In this picture is a lovely selection of the goods I picked up for my family to enjoy.

  • I got some Vesta Bella and August apples from Brady’s Farm using my own produce cloth bags. Brady has paper bags he sells his apples in and he does want them returned when possible. Reuse!!
  • There are strawberries and blue berries from East Isle Farms. The wooden crates are compostable on PEI and the paper containers are recyclable like egg cartons.
  • Some lovely Peas from J&L Farms, using my own white cloth produce bag.
  • Clohossey Farms was selling brocolli and cauliflower package free, score!
  • The best bacon I have ever had is from Pleasant Pork. Sometimes we get back bacon, kolbalssa, salami and pepperoni. Ham is on my list this coming weekend! They also sell free range eggs. The eggs are the best ones I have ever seen too! Nothing like free range!
  • I also bought some lovely snack bags from Inspire Essential Heatable Bags. They are great for back to school! Natural fabric with a water proof fabric inside, keeping the snacks fresh all day. They are also washable in the washing machine. Less containers for me to wash after school!
  • I buy our cleaning needs from The Farmer’s Wife. Bar soap, Shampoo bar, Cleaning soap, Laundry Soap and Wool dryer balls. This list is short compared to what is available! I will add, the cleaning and laundry soap containers are returnable with a small discount, Reducing the container waste. Awesome!

I also visit other vendors for string beans, carrots, peppers, croissants, honey, leafy greens and garlic.

Some pictures of past trips to the Summerside Farmer’s Market
Croissant, wrong beans,now as, carrots, English cucumbers plastic free, bacon and garlic.
Free range eggs, lettuce, laundry soap, berries, bar soap, english cucumbers plastic free, kolbassa and bacon.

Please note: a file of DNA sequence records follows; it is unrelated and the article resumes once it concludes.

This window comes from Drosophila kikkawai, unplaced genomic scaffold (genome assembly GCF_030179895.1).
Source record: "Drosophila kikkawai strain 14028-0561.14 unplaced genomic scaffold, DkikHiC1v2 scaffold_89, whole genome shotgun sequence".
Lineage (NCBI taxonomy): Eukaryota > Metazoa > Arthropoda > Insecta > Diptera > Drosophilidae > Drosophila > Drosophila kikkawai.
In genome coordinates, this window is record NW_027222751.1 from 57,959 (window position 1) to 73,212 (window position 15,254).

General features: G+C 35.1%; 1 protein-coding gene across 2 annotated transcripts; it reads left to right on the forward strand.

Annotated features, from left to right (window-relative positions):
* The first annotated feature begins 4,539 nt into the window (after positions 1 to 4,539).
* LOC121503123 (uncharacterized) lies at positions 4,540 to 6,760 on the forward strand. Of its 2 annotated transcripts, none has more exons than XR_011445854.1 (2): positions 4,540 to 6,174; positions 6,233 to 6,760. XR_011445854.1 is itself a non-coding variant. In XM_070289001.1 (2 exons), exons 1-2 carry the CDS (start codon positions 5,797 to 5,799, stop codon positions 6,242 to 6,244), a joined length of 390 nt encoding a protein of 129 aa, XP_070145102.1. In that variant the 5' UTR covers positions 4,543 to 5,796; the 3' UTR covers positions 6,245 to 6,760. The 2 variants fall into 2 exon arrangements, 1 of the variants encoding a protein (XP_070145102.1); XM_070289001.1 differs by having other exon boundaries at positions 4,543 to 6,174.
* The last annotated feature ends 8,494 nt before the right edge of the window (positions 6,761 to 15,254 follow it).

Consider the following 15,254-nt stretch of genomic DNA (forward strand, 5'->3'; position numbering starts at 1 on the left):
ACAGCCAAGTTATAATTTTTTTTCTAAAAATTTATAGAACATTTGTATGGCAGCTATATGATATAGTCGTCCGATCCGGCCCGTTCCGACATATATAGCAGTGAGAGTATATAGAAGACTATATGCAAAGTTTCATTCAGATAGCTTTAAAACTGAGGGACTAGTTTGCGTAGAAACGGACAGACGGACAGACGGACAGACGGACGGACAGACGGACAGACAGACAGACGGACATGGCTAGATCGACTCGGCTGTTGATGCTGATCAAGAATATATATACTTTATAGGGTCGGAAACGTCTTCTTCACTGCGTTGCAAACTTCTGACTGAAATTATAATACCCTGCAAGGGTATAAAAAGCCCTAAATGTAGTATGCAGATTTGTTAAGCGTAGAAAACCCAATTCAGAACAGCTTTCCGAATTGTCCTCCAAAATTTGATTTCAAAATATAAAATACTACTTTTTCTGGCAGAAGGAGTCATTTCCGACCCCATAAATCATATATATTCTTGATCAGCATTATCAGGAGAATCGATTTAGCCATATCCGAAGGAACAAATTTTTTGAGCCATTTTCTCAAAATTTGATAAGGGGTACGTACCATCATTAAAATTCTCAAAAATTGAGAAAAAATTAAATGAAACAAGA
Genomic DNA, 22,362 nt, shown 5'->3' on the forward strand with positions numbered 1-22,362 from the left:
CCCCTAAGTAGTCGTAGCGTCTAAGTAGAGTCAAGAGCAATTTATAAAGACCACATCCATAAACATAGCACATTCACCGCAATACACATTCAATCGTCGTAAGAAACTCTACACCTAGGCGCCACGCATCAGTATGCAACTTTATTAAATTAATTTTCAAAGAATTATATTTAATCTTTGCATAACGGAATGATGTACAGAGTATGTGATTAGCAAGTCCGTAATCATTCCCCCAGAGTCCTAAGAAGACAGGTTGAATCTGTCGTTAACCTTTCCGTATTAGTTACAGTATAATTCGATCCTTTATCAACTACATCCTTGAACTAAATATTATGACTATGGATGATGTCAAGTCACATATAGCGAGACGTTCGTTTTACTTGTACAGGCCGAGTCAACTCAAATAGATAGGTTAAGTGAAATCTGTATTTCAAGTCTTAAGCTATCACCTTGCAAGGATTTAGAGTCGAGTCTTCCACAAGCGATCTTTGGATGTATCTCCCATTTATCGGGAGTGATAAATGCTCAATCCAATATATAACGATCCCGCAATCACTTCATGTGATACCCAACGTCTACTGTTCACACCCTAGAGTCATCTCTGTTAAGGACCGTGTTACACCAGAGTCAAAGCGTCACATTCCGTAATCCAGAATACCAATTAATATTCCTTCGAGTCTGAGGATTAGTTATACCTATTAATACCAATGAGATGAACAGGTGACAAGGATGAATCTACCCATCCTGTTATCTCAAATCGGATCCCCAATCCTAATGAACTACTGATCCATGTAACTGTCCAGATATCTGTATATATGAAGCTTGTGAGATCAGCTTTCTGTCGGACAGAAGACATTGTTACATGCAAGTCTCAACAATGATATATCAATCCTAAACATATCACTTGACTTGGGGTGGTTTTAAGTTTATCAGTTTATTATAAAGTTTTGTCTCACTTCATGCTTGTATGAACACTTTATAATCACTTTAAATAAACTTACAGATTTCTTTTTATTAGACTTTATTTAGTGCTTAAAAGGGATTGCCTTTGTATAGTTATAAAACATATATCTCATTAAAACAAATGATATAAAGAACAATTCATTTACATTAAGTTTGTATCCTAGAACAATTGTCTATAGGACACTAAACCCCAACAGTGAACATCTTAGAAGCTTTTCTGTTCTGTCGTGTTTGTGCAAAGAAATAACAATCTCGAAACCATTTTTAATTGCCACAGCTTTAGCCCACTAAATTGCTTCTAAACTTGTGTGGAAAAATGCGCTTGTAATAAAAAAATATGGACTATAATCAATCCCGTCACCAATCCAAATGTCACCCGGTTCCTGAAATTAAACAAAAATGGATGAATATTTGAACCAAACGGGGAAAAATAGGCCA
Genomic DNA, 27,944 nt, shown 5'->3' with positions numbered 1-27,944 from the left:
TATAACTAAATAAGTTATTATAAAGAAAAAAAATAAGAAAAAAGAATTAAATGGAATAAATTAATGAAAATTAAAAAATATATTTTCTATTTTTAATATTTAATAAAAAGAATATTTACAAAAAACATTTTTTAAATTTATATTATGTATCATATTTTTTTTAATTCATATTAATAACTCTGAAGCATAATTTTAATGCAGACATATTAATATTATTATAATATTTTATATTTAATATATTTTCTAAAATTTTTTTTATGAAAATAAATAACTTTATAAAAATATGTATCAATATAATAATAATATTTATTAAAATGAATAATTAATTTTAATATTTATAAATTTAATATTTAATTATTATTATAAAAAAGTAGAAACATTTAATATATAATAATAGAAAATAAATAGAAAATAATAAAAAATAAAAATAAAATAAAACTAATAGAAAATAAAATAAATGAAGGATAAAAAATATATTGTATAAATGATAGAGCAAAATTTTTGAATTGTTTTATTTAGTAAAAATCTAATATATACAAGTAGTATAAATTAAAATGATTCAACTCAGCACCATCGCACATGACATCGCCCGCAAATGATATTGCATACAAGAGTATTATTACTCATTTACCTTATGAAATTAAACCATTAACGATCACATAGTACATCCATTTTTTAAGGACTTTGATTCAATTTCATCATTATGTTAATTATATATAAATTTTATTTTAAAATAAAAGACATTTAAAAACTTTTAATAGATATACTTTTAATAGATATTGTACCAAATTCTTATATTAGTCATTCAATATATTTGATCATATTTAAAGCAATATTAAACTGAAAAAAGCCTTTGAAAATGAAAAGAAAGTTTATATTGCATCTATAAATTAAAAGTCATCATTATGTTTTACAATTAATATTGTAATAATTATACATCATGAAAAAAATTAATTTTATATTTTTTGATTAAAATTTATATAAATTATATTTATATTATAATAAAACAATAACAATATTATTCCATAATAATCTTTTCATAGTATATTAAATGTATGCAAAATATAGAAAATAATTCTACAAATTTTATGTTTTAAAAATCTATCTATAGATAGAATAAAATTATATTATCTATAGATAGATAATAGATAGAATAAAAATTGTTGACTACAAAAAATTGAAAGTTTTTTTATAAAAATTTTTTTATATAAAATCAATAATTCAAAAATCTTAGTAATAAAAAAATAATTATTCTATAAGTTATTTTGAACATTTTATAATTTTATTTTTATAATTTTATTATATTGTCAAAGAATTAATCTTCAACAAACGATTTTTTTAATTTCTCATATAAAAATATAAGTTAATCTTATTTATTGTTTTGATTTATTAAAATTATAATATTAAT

Free range local eggs, bacon, back bacon, laundry soap, bar soap, fresh greens, pepperoni and salami.
Snack bags
Reusable cloth snack bags
String beans and peas, apples, eggs, bar soap, shampoo bar and croissant.
Carrots, laundry soap, free range eggs, peppers, bacon, garlic, croissant, and peas.
Lettuce in cloth produce bag, carrots, peas, eggs, English cucumbers plastic free, string beans, bar soap, croissant and bacon.
Shopping local has many benefits!
  • Keeping money in local communities
  • Helping local families
  • Products come from familiar people
  • Much less carbon footprint for travelling
  • Products are fresher
  • Usually less packaging
  • Creates more demand for local products in turn creating local jobs
  • And many more!

Check out this post about my Shopping Routine and seasonings! It will show more about why I have changed our shopping and consuming habits and how! It was published in early June, and already we have made more changes!

Don’t forget the important R’s
  • Refuse
  • Reduce
  • Reuse
  • Repair
  • Recycle
  • Rot

Mustard Pickles

Iingredients

12 cups of cucumber (peeled and seeds removed), about 8 good sized ones
6 cups diced onion
3 red peppers
3/4 cup salt
4 cups of vinegar
4 cups sugar
3/4 cup flour
1/4 cup dry mustard powder
1 1/2 tsp turmeric
1 Tbsp celery seed

When I made this recipe I used what I had. I did not have 6 cups of onions. I used a very large red onion and a medium yellow onion and also I had 1 1/2 orange pepper and a bit of red pepper. Also, I did not have the whole 1/4 cup of dry mustard powder. My mustard pickles still turned out great and yummy! Me and Thomas are the only ones who will eat it, so 7 jars should last until next year.

This recipe came from my mom.

In a large pot add 12 cups of chopped cucumber, 6 cups diced onion and 3 red peppers. Add 3/4 cup of salt. Cover with cold water for 2 hours. Drain well and do not rinse. Add 4 cups of vinegar and cook on stove top for 20 minutes, do not boil and keep veggies crunchy.
In a bowl mix 4 cups of sugar, 3/4 cup of flour, 1/4 cup dry mustard powder, 1 1/2 tsp turmeric and 1 Tbsp of celery seed. Add to cooked veggies and mix well. Cook for 10 minutes, no boil. Add to clean canning jars and seal. Makes about 8 jars.

Veggies in place
Vinegar and cooking for 20 minutes
All ingredients are in
Canned. Not so bright a yellow as I did not have all the dry mustard powder. Tastes great anyways!